Icing (ice hockey)
Icing in ice hockey is a rule the happens when a player shoots the puck across at least two red lines, the other team's goal line being the last, and the puck remains untouched but it is not icing if the player shoots the puck from behind the halfway line of the ice into the goal. If the goal went into the net it would be counted as a goal. There is also automatic or no-touch icing which is used mostly in lower-level professional hockey leagues like the ECHL and Central Hockey League, It was enforced in 1990 after Luděk Čajka, a Czech player rushed to get to the puck in an icing situation, he crashed into the boards, suffered severe spinal injuries, and died a few weeks later. Sometimes the goaltender will raise his hand for icing also.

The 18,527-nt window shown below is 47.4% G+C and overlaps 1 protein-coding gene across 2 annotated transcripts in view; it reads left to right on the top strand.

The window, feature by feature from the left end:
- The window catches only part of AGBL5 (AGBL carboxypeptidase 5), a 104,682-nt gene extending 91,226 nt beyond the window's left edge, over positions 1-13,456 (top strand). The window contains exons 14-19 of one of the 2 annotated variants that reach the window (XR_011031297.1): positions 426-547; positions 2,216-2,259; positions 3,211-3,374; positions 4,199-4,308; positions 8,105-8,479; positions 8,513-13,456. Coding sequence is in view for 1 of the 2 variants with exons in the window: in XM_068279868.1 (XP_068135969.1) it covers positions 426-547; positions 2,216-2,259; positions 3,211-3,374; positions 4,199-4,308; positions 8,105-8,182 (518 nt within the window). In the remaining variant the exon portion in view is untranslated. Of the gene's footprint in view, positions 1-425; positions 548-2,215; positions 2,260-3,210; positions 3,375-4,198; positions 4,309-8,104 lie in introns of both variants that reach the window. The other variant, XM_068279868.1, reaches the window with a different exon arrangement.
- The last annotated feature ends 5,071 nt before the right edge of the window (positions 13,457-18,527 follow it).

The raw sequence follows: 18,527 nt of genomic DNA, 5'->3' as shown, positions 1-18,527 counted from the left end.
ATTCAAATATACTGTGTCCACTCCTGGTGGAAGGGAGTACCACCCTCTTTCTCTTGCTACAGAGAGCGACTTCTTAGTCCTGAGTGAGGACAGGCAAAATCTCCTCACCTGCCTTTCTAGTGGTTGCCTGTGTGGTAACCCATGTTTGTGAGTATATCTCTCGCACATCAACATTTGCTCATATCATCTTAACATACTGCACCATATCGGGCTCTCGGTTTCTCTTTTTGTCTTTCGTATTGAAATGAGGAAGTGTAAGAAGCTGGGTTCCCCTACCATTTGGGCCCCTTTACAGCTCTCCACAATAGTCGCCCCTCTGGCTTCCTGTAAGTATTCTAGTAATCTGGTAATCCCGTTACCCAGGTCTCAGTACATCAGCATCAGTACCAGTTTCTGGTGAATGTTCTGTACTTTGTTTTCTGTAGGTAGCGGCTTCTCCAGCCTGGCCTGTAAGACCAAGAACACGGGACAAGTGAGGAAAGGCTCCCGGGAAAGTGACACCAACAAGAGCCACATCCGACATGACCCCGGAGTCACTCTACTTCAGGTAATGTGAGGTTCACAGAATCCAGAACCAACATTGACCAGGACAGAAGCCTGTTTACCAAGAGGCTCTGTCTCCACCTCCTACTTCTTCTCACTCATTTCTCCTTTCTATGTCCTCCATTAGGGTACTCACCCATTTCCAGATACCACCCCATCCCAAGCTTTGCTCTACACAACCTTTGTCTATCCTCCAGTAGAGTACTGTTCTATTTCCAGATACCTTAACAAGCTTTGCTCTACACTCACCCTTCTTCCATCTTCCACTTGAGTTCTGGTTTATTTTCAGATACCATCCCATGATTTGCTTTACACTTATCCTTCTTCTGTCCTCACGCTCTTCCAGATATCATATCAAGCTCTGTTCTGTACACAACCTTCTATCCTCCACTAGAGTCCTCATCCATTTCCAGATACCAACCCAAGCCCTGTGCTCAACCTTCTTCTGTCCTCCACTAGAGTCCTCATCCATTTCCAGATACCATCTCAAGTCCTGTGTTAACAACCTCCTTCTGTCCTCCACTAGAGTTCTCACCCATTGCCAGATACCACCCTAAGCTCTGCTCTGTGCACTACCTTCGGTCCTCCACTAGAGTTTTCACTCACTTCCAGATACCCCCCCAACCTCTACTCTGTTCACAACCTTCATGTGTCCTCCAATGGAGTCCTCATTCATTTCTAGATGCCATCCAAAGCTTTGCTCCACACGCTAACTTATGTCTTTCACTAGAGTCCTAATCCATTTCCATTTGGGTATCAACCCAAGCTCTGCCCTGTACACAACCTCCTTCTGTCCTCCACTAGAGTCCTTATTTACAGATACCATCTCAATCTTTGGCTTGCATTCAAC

If icing is waved off by a referee it is either because:
- The team committing the icing is shorthanded, (penalty killing).
- The linesman believes that a player on the other team (other than the goalkeeper) could have played the puck before it crossed the goal line.
- In the NHL, the linesman deems the icing is the result of an attempted receivable pass.